Present address : Department of Immunology, Chiba University, School of Medicine, Chiba, Japan ( K.I. ). Department of Immunology, Atomic Disease Institute, Nagasaki University School of Medicine, Sakamoto-cho, Nagasaki, Japan ( M.A. ). Mitsubishi-Kasei Institute of Life Science, Machida, Tokyo, Japan ( K.K ).
REFERENCES 1. Honjo,T. (1983) Ann.Rev.Immunol. 1, 499-528. 2. Flanagan,J.G. and Rabbitts,T.H. (1982) Nature 300, 709-713. 3. Lefranc,M-P., Lefranc,G. and Rabbitts,T.H. (1982) Nature 300, 760-
762. 4. bech-Hansen,N.T., Linsley,P.S. and Co,D.W. (1983) Proc.Natl.Acad.Sci.
USA. 80, 6952-6956. 5. Kataoka,T., Miyata,T. and Honjo,T. (1981) Cell 23, 357-368. 6. Tonegawa,S. (1983) Nature 302, 575-581.
9509
8. Sakano,H., Huppi,K., Heinrich,G. and Tonegawa,S. (1979) Nature 280, 288-294.
9. Chen,Y-W., Word,C., Dev,V., Uhr,J.W., Vitett,E.S. and Tucker,P.W. (1986) J.Exp.Med. 164, 562-579.
10. Yaoita,Y., Kumagai,Y., Okumura,lI. and Honjo,T. (1982) Nature 297, 697-699.
11. Gillies,S.D., Morrison,S.L., Oi,V.T. and Tonegawa,S. (1983) Cell 33, 717-728.
12. Davis,M.M., Kim,S.K. and Hood,L.E. (1980) Science 283, 1360-1365. 13. Ravetch,J.V., Siebenlist,U., Korsmeyer,S., Waldmann,T. and Leder,P.
(1981) Cell 27, 583-591. 14. Ellison,J. and Hood,L. (1982) Proc.Natl.Acad.Sci. USA 79, 1984-1988. 15. Roeder,W., Maki,R., Traunecker,A. and Tonegawa,S. (1981)
Proc.Natl.Acad.Sci. USA.78, 474-478. 16. Takahashi,N., Ueda,S., Obata,M., Nikaido,T., lakai,S. and Honjo,T.
(1982) Nature 302, 575-581. 17. Lawn,R.M., Fritsh,E.F., Parker,R.C., Blake,G. and Maniatis,T. (1978)
Cell 15, 1157-1174. 18. Sakano,H., Rogers,J.H., Huppi,K., Brack,C., Traunecker,A., Maki,R.,
Wall,R. and Tonegawa,S. (1979) Nature 277, 627-633. 19. Benton,W.D. and Davis,R.W. (1977) Science 196, 180-182. 20. Sanger,F., Nicklen,S. and Coulson,A.R. (1977) Proc.Natl.Acad.Sci.USA.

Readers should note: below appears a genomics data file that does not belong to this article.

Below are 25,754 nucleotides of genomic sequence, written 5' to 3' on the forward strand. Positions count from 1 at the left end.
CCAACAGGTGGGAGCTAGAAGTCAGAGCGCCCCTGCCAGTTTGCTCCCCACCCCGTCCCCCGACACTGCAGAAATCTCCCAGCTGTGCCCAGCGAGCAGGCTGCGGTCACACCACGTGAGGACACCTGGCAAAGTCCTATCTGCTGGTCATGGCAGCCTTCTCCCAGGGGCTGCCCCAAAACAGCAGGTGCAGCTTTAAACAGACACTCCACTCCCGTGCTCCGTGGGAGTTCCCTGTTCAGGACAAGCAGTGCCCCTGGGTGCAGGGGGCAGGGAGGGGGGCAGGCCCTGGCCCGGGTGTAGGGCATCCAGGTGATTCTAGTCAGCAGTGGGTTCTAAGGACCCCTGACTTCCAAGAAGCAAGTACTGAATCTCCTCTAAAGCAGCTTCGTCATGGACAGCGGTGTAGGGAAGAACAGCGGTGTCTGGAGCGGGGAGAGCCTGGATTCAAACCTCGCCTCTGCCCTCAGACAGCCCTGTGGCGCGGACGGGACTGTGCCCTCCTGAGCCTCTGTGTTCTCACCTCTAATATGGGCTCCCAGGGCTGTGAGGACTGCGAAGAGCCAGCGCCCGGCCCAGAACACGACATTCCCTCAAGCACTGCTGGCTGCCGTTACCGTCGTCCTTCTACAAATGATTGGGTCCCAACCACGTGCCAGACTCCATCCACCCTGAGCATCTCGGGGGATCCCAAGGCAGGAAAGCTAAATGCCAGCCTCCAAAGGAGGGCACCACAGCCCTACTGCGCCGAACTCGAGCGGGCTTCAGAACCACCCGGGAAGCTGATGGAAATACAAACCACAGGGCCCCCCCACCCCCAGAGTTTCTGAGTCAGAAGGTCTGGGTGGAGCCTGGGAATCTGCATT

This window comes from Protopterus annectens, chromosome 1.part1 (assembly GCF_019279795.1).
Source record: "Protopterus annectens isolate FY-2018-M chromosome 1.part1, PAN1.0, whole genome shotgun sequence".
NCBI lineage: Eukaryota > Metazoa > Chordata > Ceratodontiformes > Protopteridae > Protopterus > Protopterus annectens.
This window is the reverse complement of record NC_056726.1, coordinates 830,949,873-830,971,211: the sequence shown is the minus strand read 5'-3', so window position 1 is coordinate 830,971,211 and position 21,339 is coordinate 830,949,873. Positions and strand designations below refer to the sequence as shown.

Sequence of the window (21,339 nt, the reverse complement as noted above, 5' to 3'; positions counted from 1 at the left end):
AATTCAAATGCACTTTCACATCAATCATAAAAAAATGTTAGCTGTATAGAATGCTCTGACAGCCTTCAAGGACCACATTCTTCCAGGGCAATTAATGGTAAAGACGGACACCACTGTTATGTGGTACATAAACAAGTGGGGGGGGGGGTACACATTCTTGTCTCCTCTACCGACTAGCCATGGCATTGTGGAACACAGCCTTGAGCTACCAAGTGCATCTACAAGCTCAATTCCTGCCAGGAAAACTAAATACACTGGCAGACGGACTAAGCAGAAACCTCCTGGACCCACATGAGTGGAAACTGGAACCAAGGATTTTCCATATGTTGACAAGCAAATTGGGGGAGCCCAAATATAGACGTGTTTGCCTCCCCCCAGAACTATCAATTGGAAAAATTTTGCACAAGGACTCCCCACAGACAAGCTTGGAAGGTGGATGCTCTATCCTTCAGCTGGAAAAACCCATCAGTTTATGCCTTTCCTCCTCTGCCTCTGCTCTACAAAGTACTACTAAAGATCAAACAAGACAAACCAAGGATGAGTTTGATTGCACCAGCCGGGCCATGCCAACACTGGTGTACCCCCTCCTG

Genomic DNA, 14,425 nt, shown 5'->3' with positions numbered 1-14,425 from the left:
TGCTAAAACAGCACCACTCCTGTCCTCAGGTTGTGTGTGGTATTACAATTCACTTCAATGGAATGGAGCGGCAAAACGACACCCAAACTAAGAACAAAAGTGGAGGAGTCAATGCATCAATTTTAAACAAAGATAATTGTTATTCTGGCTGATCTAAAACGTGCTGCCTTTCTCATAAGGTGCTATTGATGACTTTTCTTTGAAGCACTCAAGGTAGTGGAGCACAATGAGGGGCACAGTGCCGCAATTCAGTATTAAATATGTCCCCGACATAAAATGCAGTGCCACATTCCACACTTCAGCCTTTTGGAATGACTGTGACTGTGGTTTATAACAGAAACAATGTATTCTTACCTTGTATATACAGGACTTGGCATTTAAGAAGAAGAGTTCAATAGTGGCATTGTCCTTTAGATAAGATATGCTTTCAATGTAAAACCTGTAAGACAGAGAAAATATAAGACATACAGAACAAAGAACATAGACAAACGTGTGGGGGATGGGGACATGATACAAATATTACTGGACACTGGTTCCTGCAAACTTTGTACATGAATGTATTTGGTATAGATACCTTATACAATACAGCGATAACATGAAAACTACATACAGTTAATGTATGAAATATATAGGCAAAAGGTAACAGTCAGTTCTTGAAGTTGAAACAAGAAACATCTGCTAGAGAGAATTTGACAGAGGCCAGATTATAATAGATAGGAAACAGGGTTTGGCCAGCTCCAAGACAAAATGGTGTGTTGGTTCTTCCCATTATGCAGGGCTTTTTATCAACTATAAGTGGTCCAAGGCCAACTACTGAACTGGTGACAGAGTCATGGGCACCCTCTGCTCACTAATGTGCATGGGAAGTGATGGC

74, 5463-5467. 21. Wahl,G.M., Stern,h4. and Stark,G.R. (1979) Proc.Natl.Acad.Sci.USA.
76, 3683-3687. 22. Richards,J.E., Gilliam,A.C. Shen,A., Tucker,P.W. and Blattner,F.R.
(1983) Nature 306, 483-487. 23. Dignam,J.D., Lebovitz,R.M. and Roeder,R.G. (1983) Nuc.Acids Res. 11,
1475-1489. 24. Milstein,C.P., Deverson,E.V. and Rabbitts,T.H. (1984) Nuc.Acids Res.
12, 6523-6535. 25. Mills,F.C., Fisher,L.M., Kuroda,R., Ford,A.M. and Gould,H.J. (1983)
Nature 306, 809-812. 26. Sprinzl,M., Vorderwulbecke,T. and Hartmann,T. (1985) Nuc.Acids Res.
13, suppl. r51-rlO4. 27. Rabbitts,T.H., Forster,A., Baer,R. and Hamlyn,P.H. (1983) Nature
306, 806-809. 28. Sakano,H., Maki,R., Kurosawa,Y., Roeder,W and Tonegawa,S. (1980)
Nature 286, 676-683. 29. Maki,R., Roeder,W., Traunecker,A., Sidman,C., Wabl,M., Raschke,W.
and Tonegawa,S. (1981) Cell 24, 353-365. 30. Moore,K.W., Rogers,J., Hunkapiller,T., Early,P., Nottenberg,C.,
Weissman,I., Bazin,H. and Hood,L.E. (1981) Proc.Natl.Acad.Sci.USA. 78, 1800-1804.
31. Blattner,F.R. and Tucker,P.W. (1984) Nature 307, 417-422. 32. Akins,R.A. and Lambowitz,A.M. (1987) Cell 50, 331-345. 33. Solnick,D. (1985) Cell 42, 157-164. 34. Solnick,D. (1985) Cell 43, 667-676. 35. Corden,J., Wasylyk,B. Buchwalder,A., Sassone-Corsi,P., Kedinger,C.
and Chambon,P. (1980) Science 209, 1406-1414. 36. Parslow,T.G., Blair,D.L., Murphy,W.J. and Granner,D.K. (1984)
Proc.Natl.Acad.Sci.USA. 81, 2650-2654. 37. Sollner-Webb,B. (1988) Cell 52, 153-154. 38. Manley,J.L., Fire,A., Samuels,M. and Sharp,P.A. (1983) Methods in
Enzymol. 101, 568-582.
39. Lutzker,S. and Alt,F.W. (1988) Mol.Cell.Biol. 8, 1849-1852. 40. Koller,B., Fromm,H., Galun,E. and Edelman,M (1987) Cell 48, 111-119. 41. Hildebrand,M., Hallick,R.B., Passavant,C.W. and Bourque,D.P. (1988)
Proc.Natl.Acad.Sci.USA. 85, 372-376. 42. Ohyama,K., Fukuzawa,H., Kohchi,T., Shirai,H., Sano,T., Sano,S.,
Umesono,K., Shiki,Y., Takeuchi,M., Chang,Z., Aota,S., Inokuchi,H. and Ozeki,H. (1986) Nature 522, 572-574.
43. Shinozaki,K., Ohto,C., Torazawa,K., Meng,B.Y., Sugita,M., Deno,H., Kamogashira,T., Yamada,K., Kusuda,J., Takaiwa,F., Kato,A., Tohdoh,N., Shimada,H. and Sugiura,M. (1986) EMBO J. 5, 2043-2049.
9511